Oh, it just keeps getting better !! Update as of Dec.15th pm.....


""The state Department of Agriculture has issued citations to the owner of the Chester County kennel where Vice President-elect Joe Biden recently bought a puppy.

In a kennel inspection report posted online Monday night Linda Brown, owner of Wolf Den kennel, was cited for violating the dog law for failing to provide records for dogs purchased or sold and failing to produce complete rabies vaccination records for her adult dogs.

Rabies vaccinations are required for all dogs over three months of age.

Dog wardens also found a strong ammonia smell inside the house where a number of dogs are housed, and broken wires and piping in several outdoor kennel areas. As a result they issued warnings for maintenance and sanitation and will conduct a follow up inspection in the near future, the report said.

Brown could face fines of up to $500 for each citation. It was the kennel's first negative inspection report in five years.

Brown, of Spring City, who also operates as Jolindy's German Shepherds, holds a commercial kennel license that allows her to keep more than 250 dogs. She had 84 dogs on the property when the inspection took place on Dec. 10.

Biden bought the six-week-old male German Shepherd puppy from the kennel earlier this month.


I have an American style GSD, Mondo, a big boy at 30" withers and 125 lbs. with lots of prey drive, trainability (intelligence?), loyalty, and a keen awareness of his surroundings. Mondo is a wonderful friend and life partner ... Joe Biden could not have done better than with this majestic breed of dog.

Kim Kapes

Putting the rescue dog/puppy mill/breeder issue aside, I am VERY saddened that this poor baby will now be sent off for 6 weeks of boot camp training and not have a chance to bond during a critical time with his new owners and family. Not only that but I wouldn't be surprised if the poor pup is cowered into a submissive role and tortured with a prong collar.


Reports are coming out that Ms. Brown is the owner of Wolf Den Kennel, aka Jolindy's German Shepherds, a high volume commercial breeding facility. She was cited in 2006 for falsifying AKC registrations and suspended from all AKC activites for 1 year:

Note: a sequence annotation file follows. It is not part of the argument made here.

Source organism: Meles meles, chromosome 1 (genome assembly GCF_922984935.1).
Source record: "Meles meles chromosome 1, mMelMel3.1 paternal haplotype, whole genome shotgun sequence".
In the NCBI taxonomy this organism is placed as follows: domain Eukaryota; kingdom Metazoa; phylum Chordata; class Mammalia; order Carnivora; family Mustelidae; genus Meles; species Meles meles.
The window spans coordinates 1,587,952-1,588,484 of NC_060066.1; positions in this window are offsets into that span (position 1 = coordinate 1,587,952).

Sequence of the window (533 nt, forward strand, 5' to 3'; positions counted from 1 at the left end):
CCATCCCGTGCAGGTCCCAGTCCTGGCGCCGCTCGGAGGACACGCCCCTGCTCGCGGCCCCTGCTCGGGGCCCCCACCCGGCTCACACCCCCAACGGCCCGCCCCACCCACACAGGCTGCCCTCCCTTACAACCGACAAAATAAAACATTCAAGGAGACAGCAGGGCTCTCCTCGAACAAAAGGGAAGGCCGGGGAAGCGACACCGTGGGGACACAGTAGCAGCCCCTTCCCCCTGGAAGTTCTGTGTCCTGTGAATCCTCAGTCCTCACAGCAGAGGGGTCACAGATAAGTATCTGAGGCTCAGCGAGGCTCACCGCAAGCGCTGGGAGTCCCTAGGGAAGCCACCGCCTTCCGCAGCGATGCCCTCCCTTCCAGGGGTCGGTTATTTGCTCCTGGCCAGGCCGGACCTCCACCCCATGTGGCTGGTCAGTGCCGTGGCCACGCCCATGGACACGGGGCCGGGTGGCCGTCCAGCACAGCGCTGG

Wolf Den Kennel has been cited by the PA Dept of Ag recently for such violations as failing to provide records for purchased dogs and failing to produce rabies records, as well as cleanliness and maintenance violations. The PA Dept of Ag is not exactly known for zealotry when enforcing the dog laws.


A reputable breeder, indeed. Not Mr. Biden's proudest moment.


More excellent research I just ran across on Ms. Brown's operation - which certainly, as far as puppy mills go, seems to walk and quack like a duck...



I am VERY saddened that this poor baby will now be sent off for 6 weeks of boot camp training and not have a chance to bond during a critical time with his new owners and family.

I see no reason to believe that this will adversely affect the pup's ability to bond with the Bidens.

Are you aware that multiple rehomings are common for working-bred dogs? Just for example, GSDs and other breeds that are bred to be guide dogs don't get placed with blind clients as young pups; they go from guide dog kennel to puppy raiser home to guide dog trainer to blind client. Dogs are a lot more adaptable than you seem to believe. If they weren't, all shelter adoptions other than baby pups would be failures.

Not only that but I wouldn’t be surprised if the poor pup is cowered into a submissive role and tortured with a prong collar.

You have a vivid imagination.


I guess it is no shock that a Pennsylvania law enforcement officer can't recognize a high quality breeder. Pennsylvania is so tolerant of puppy mills that law enforcement is impressed by any breeder that isn't guilty of animal cruelty.


Thank you for this! My viewpoint as well. I read an article on shelter website stating that the dog came from a puppy mill, just because it was located in Pennsylvania I assume. I doubted that.


So prong collars can be used safely and humanely? I honestly didn't know that. I know Victoria Stilwell hates them and makes people put them around their own necks to see how they feel and stuff. I'm not sure if I could use one, myself, but I know there isn't only one way to train.